Petersburg Pilot -

Harbor video may help track meteor path over Petersburg

 


Petersburg Harbor video surveillance footage may confirm a meteor did pass over Petersburg in the early morning hours of Sat., Nov. 21. Eyewitness reports placed the fireball at times ranging between 2:22 a.m. to 2:33 a.m. Petersburg Harbor video surveillance footage shows a bright flash of light lasting for two seconds on nearly all its camera feeds at 2:25 a.m.

The Petersburg Public Library video camera also captured images of a bright flash of light at exactly the same time.

Johnson Space Center NASA scientist Marc Fries points to data that suggests a falling meteor shook Mitkof Island, which could mean many Petersburg residents woke up to the flash of a fireball and the blast of a sonic boom.

The Petersburg Pilot sent the harbor video footage to Fries. He will analyze the images to see if he can more accurately pinpoint the direction of the meteor, the location of any surviving meteorites and if it corresponds to the radar data.

Johnson Space Center’s Curator of Planetary Ices and Organics Marc Fries keeps an eye out for meteor reports and five Petersburg residents, reported sightings on the American Meteor Society webpage.

“We (NASA curators) handle extra terrestrial materials,” Fries said. “One of the things I study is locating meteorite falls with weather radars. People reported large sonic booms. A meteor has to get really far down into the atmosphere to produce sonic booms, which means there’s a high likelihood they reached the ground.”

On Saturday, Nov. 28, Fries emailed the Pilot that he is still trying to track the path of the meteor and is anxious to receive more eyewitness reports from people that saw the light or felt the tremors from a sonic boom that shook residents awake on Nov. 21.

A sonic boom occurs when an object travels faster than the speed of sound, a speed roughly in excess of 700 mph. Sound waves are similar to water waves and a sonic boom is like a wake.

“A sonic boom can be powerful enough to shake the ground or the house,” Fries said. “In order to hear a sonic boom you have to have a large meteorite to get through the atmosphere.”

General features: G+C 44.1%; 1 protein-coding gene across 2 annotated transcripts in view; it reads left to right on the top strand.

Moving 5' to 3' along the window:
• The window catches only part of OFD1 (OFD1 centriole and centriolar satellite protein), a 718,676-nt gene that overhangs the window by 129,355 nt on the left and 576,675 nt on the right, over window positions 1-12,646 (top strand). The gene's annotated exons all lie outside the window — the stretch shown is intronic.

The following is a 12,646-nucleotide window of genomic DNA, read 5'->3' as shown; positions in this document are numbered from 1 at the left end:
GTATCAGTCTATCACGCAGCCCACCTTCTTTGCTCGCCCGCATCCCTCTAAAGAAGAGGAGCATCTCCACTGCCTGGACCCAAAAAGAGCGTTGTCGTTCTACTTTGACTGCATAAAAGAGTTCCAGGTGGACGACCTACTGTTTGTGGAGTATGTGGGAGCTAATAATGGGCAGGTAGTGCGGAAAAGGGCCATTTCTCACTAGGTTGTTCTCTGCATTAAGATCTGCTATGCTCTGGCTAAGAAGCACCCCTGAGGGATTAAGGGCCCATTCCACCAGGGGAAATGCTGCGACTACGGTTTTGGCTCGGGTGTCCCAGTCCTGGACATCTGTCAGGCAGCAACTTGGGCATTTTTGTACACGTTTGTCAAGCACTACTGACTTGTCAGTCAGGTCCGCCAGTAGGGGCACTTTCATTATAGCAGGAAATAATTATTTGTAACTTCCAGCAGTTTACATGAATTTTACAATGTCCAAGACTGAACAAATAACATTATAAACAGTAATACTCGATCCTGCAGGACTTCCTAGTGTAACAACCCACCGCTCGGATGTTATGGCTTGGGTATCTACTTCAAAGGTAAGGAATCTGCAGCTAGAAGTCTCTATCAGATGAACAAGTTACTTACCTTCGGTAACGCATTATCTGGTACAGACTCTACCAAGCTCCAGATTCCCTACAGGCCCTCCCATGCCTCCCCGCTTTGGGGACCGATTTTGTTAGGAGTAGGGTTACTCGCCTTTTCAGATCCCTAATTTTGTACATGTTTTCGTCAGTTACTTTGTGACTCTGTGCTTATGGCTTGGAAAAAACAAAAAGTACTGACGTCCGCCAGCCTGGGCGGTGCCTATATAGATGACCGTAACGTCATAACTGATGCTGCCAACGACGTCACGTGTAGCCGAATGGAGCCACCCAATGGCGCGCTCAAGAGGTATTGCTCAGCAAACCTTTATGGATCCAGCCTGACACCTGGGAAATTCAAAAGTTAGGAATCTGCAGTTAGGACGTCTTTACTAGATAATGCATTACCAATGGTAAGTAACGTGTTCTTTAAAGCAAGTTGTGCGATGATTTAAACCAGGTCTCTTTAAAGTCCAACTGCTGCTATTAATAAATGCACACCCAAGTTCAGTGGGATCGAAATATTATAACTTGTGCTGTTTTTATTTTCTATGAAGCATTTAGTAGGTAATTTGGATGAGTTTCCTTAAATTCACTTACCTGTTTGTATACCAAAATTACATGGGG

Meteorites reach the ground within about 90 seconds to around eight minutes after the fireball, blasting a turbulent wake of sound as they fall. Fries analyzed NOAA weather radar data from a station near Sitka and found what might be reflected radar energy from those sound waves at around 2:33 a.m. According to the video footage, the radar reflections near Duncan Canal occur eight minutes after the fireball.

Fries said sonic booms are typically heard within roughly 10 kilometers from where they were created, meaning that if it was a meteor, it went directly overhead Petersburg.

“It comes with no guarantees but that’s the best I can find,” Fries said.

One thing radar doesn’t detect is lightning, which did strike in the area Saturday morning as well, according to Tom Ainsworth, head of NOAA’s National Weather Service in Juneau.

“Yes, there was lightning in the area,” Ainsworth said. “But not everyone there agrees it sounded like thunder. The Tsunami Warning Center said there was no sign of seismic activity in the area at that time. Not having been there myself, it is still not completely known what caused the noise.”

Fries and other colleagues are also looking into seismometer data and he said they have noticed possible readings caused by a sonic boom.

It’s possible some remnants of the falling debris could be found he woods next to Duncan Canal, or somewhere nearby. Fries said to look for glassy black objects ranging in size from a marble to a fist.

“It looks kind of like pottery glaze, the interior of the rock is a different color than the outside, which is fusion crust from when it burns through the atmosphere,” Fries said. “It acts like fried ice cream. These things are very cold in space. They only go through the atmosphere for a few seconds. It’s hot enough to melt rock but it happens so fast that it doesn’t heat up the whole rock.”

If a meteorite were a little larger than a fist, the size of a loaf of bread for example, it would be big enough to cause a crater or damage to structures. But that’s not very likely, according to Fries.

Since 1997, nineteen confirmed meteor events have been recorded in the U.S. and Canada using data from NOAA’s radar network, although it’s likely they occur every day somewhere around the world. Given that 70 percent of the earth is covered in water, most of them are lost, and many aren’t noticed if a meteor falls during the day. Different types of meteorites fall to the earth and produce different effects. The “fireball” effect that was described in Petersburg points to a meteor that consisted of an accumulation of small pieces.

“If it’s really crumbly to start with, an accumulation of small pieces called a bolide, you’ll see a very bright fire ball and bolides are more likely to drop meteorites,” Fries said. “When that hits the atmosphere it comes apart like a shotgun blast.”

Four meteorites have been found in Alaska.

 

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